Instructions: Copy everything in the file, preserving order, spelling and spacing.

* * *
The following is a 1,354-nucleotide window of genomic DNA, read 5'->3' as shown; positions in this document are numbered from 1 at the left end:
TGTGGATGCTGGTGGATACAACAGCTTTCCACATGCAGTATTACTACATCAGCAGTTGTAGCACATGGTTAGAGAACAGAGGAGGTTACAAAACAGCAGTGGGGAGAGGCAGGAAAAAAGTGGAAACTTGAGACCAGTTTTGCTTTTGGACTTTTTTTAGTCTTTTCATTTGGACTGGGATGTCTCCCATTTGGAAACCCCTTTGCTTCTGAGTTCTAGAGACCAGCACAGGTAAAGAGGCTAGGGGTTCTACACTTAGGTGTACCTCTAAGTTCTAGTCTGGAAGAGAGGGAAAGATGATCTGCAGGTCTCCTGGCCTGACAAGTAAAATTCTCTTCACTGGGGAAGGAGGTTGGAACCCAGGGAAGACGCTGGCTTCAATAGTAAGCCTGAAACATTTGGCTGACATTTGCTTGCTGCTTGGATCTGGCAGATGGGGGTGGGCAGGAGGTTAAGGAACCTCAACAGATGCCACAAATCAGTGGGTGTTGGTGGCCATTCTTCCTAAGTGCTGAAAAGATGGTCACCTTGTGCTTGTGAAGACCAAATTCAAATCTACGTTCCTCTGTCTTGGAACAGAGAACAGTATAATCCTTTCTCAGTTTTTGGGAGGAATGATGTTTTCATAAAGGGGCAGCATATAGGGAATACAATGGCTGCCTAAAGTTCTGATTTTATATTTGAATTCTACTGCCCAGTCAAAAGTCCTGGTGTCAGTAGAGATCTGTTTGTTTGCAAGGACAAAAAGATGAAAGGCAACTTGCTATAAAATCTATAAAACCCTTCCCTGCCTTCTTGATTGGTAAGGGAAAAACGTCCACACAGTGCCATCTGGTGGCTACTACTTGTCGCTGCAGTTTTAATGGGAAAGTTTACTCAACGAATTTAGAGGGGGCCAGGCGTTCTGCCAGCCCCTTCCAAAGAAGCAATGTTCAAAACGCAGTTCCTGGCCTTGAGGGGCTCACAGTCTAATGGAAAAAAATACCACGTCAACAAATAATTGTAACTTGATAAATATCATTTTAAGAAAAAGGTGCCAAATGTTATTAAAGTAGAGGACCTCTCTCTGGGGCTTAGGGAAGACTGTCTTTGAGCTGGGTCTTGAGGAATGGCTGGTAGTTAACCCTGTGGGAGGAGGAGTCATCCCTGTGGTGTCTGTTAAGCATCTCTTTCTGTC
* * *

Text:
The following is a 1,354-nucleotide window of genomic DNA, read 5'->3' as shown; positions in this document are numbered from 1 at the left end:
TGTGGATGCTGGTGGATACAACAGCTTTCCACATGCAGTATTACTACATCAGCAGTTGTAGCACATGGTTAGAGAACAGAGGAGGTTACAAAACAGCAGTGGGGAGAGGCAGGAAAAAAGTGGAAACTTGAGACCAGTTTTGCTTTTGGACTTTTTTTAGTCTTTTCATTTGGACTGGGATGTCTCCCATTTGGAAACCCCTTTGCTTCTGAGTTCTAGAGACCAGCACAGGTAAAGAGGCTAGGGGTTCTACACTTAGGTGTACCTCTAAGTTCTAGTCTGGAAGAGAGGGAAAGATGATCTGCAGGTCTCCTGGCCTGACAAGTAAAATTCTCTTCACTGGGGAAGGAGGTTGGAACCCAGGGAAGACGCTGGCTTCAATAGTAAGCCTGAAACATTTGGCTGACATTTGCTTGCTGCTTGGATCTGGCAGATGGGGGTGGGCAGGAGGTTAAGGAACCTCAACAGATGCCACAAATCAGTGGGTGTTGGTGGCCATTCTTCCTAAGTGCTGAAAAGATGGTCACCTTGTGCTTGTGAAGACCAAATTCAAATCTACGTTCCTCTGTCTTGGAACAGAGAACAGTATAATCCTTTCTCAGTTTTTGGGAGGAATGATGTTTTCATAAAGGGGCAGCATATAGGGAATACAATGGCTGCCTAAAGTTCTGATTTTATATTTGAATTCTACTGCCCAGTCAAAAGTCCTGGTGTCAGTAGAGATCTGTTTGTTTGCAAGGACAAAAAGATGAAAGGCAACTTGCTATAAAATCTATAAAACCCTTCCCTGCCTTCTTGATTGGTAAGGGAAAAACGTCCACACAGTGCCATCTGGTGGCTACTACTTGTCGCTGCAGTTTTAATGGGAAAGTTTACTCAACGAATTTAGAGGGGGCCAGGCGTTCTGCCAGCCCCTTCCAAAGAAGCAATGTTCAAAACGCAGTTCCTGGCCTTGAGGGGCTCACAGTCTAATGGAAAAAAATACCACGTCAACAAATAATTGTAACTTGATAAATATCATTTTAAGAAAAAGGTGCCAAATGTTATTAAAGTAGAGGACCTCTCTCTGGGGCTTAGGGAAGACTGTCTTTGAGCTGGGTCTTGAGGAATGGCTGGTAGTTAACCCTGTGGGAGGAGGAGTCATCCCTGTGGTGTCTGTTAAGCATCTCTTTCTGTC